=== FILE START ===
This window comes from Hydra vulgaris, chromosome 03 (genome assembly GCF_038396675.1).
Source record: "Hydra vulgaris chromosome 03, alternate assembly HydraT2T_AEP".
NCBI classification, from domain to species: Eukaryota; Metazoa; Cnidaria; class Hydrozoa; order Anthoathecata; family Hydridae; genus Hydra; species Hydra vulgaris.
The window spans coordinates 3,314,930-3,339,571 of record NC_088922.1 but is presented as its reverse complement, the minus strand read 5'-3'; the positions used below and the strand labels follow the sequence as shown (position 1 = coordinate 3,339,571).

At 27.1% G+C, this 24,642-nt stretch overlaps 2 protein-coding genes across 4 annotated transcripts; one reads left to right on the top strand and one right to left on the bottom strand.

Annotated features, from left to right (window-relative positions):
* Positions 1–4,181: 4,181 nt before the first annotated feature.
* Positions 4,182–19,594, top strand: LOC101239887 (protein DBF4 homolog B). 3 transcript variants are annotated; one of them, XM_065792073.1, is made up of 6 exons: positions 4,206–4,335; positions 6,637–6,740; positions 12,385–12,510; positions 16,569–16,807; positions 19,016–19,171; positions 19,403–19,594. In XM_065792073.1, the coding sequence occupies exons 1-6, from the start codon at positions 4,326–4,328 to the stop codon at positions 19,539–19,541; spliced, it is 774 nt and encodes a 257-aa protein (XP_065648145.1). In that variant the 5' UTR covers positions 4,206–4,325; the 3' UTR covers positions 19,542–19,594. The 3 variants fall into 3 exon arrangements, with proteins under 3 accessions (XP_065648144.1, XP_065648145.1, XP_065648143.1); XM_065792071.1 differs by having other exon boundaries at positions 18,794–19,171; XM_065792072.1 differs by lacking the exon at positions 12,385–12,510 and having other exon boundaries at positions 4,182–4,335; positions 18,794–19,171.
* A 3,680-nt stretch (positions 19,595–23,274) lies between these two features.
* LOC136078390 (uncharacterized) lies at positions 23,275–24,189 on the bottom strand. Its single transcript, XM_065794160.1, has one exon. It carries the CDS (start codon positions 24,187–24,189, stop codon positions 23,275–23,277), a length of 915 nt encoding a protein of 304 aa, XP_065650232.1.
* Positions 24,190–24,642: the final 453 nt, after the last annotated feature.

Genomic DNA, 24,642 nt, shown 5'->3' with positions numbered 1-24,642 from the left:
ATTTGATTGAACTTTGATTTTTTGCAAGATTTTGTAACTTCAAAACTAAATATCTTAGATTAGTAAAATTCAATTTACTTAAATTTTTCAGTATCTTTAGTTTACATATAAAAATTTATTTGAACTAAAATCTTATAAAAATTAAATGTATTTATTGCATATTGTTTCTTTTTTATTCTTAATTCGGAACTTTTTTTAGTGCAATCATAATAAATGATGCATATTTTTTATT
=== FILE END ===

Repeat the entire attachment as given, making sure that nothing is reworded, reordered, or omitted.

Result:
This window comes from Hydra vulgaris, chromosome 03 (genome assembly GCF_038396675.1).
Source record: "Hydra vulgaris chromosome 03, alternate assembly HydraT2T_AEP".
NCBI classification, from domain to species: Eukaryota; Metazoa; Cnidaria; class Hydrozoa; order Anthoathecata; family Hydridae; genus Hydra; species Hydra vulgaris.
The window spans coordinates 3,314,930-3,339,571 of record NC_088922.1 but is presented as its reverse complement, the minus strand read 5'-3'; the positions used below and the strand labels follow the sequence as shown (position 1 = coordinate 3,339,571).

At 27.1% G+C, this 24,642-nt stretch overlaps 2 protein-coding genes across 4 annotated transcripts; one reads left to right on the top strand and one right to left on the bottom strand.

Annotated features, from left to right (window-relative positions):
* Positions 1–4,181: 4,181 nt before the first annotated feature.
* Positions 4,182–19,594, top strand: LOC101239887 (protein DBF4 homolog B). 3 transcript variants are annotated; one of them, XM_065792073.1, is made up of 6 exons: positions 4,206–4,335; positions 6,637–6,740; positions 12,385–12,510; positions 16,569–16,807; positions 19,016–19,171; positions 19,403–19,594. In XM_065792073.1, the coding sequence occupies exons 1-6, from the start codon at positions 4,326–4,328 to the stop codon at positions 19,539–19,541; spliced, it is 774 nt and encodes a 257-aa protein (XP_065648145.1). In that variant the 5' UTR covers positions 4,206–4,325; the 3' UTR covers positions 19,542–19,594. The 3 variants fall into 3 exon arrangements, with proteins under 3 accessions (XP_065648144.1, XP_065648145.1, XP_065648143.1); XM_065792071.1 differs by having other exon boundaries at positions 18,794–19,171; XM_065792072.1 differs by lacking the exon at positions 12,385–12,510 and having other exon boundaries at positions 4,182–4,335; positions 18,794–19,171.
* A 3,680-nt stretch (positions 19,595–23,274) lies between these two features.
* LOC136078390 (uncharacterized) lies at positions 23,275–24,189 on the bottom strand. Its single transcript, XM_065794160.1, has one exon. It carries the CDS (start codon positions 24,187–24,189, stop codon positions 23,275–23,277), a length of 915 nt encoding a protein of 304 aa, XP_065650232.1.
* Positions 24,190–24,642: the final 453 nt, after the last annotated feature.

Genomic DNA, 24,642 nt, shown 5'->3' with positions numbered 1-24,642 from the left:
ATTTGATTGAACTTTGATTTTTTGCAAGATTTTGTAACTTCAAAACTAAATATCTTAGATTAGTAAAATTCAATTTACTTAAATTTTTCAGTATCTTTAGTTTACATATAAAAATTTATTTGAACTAAAATCTTATAAAAATTAAATGTATTTATTGCATATTGTTTCTTTTTTATTCTTAATTCGGAACTTTTTTTAGTGCAATCATAATAAATGATGCATATTTTTTATT